Also, Bill, Kristy and the kids are moving back to St. Louis at the exact same time. Woo-hoo, are they hanging on by a thread! Maybe I should make some dolce de leche brownies for them, if I can figure out how to get there with the major highway leading to their house totally closed down. Geez.

In the midst of this, here’s May, and time for the May recipes. Last month I got one from Lisa, and one from Aunt Janey, though it was May by the time hers came in, and so I’m saving it for the next seafood round. I took one of Nancy Thompson’s out of the cookbook, which was a big help. I do wish I could hear from you, Danny and Nancy and Courtney and Connor, more often – I’m not even sure it I am sending to the correct email. I know everyone is busy. Anything from any of you is a dear blessing.

Good news: I was, with the combination of the grant from Foodbuzz and the President's generous suspension of the paying down of the national debt by giving us that extra money able to buy a laptop, which is on it’s was to me now through the mails, and so I will be able to work on the blog at some other time than lunch hour at work! I am totally psyched about working at home on this blog (and other projects). I haven’t had a computer at home in more than three years, and you can imagine the crimp in my style this has caused! So, thanks Ben and George.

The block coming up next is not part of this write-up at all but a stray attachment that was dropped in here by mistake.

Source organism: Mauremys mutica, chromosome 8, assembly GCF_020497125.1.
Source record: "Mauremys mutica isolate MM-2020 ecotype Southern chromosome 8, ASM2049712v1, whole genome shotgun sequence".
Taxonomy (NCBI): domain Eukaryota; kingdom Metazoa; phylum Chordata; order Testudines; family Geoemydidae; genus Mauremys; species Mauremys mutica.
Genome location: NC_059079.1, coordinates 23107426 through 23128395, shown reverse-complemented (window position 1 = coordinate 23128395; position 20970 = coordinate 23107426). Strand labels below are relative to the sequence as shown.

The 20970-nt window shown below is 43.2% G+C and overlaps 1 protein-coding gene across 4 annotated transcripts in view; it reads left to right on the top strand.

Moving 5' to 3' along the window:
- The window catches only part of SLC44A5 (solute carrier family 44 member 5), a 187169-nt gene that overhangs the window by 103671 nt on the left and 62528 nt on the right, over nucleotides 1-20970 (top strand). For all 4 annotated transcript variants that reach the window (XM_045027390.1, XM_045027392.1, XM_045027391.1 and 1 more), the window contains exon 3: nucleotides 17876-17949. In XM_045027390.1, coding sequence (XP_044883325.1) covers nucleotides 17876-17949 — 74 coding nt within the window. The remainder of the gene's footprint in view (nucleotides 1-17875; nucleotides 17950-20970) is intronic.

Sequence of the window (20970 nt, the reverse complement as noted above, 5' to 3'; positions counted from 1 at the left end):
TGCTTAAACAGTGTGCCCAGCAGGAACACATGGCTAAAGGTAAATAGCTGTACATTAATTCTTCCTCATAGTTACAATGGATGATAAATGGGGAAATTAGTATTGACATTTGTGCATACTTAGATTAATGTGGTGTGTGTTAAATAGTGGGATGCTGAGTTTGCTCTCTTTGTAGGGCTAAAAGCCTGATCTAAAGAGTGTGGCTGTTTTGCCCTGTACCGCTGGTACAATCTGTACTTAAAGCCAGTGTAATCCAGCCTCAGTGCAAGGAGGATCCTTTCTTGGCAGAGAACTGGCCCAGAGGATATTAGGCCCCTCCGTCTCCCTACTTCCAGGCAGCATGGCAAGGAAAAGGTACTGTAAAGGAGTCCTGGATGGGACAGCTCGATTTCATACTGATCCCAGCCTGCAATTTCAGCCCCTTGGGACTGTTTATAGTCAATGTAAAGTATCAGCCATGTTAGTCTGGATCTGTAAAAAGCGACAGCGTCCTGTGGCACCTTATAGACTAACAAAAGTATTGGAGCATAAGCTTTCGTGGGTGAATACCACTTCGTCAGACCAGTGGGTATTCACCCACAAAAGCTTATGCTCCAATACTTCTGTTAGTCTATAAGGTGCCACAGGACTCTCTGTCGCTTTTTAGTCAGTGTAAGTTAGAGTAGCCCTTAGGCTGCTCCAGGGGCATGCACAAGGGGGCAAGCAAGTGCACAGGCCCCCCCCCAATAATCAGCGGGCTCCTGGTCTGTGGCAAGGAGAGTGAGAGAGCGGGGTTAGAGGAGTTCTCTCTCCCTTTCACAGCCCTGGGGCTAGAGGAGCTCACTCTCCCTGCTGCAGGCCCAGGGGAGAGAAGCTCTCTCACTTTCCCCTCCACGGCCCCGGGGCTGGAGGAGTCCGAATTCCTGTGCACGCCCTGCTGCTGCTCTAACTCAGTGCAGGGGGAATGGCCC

So, love to all. Send me a memory. Any time. Live in blissfulness. It’s spring.


I have several photos cached away waiting for upload, as I know have my honey digital camera in my possession for that explicit purpose. A new dawn is coming, full of lollipops and honey. Hang on.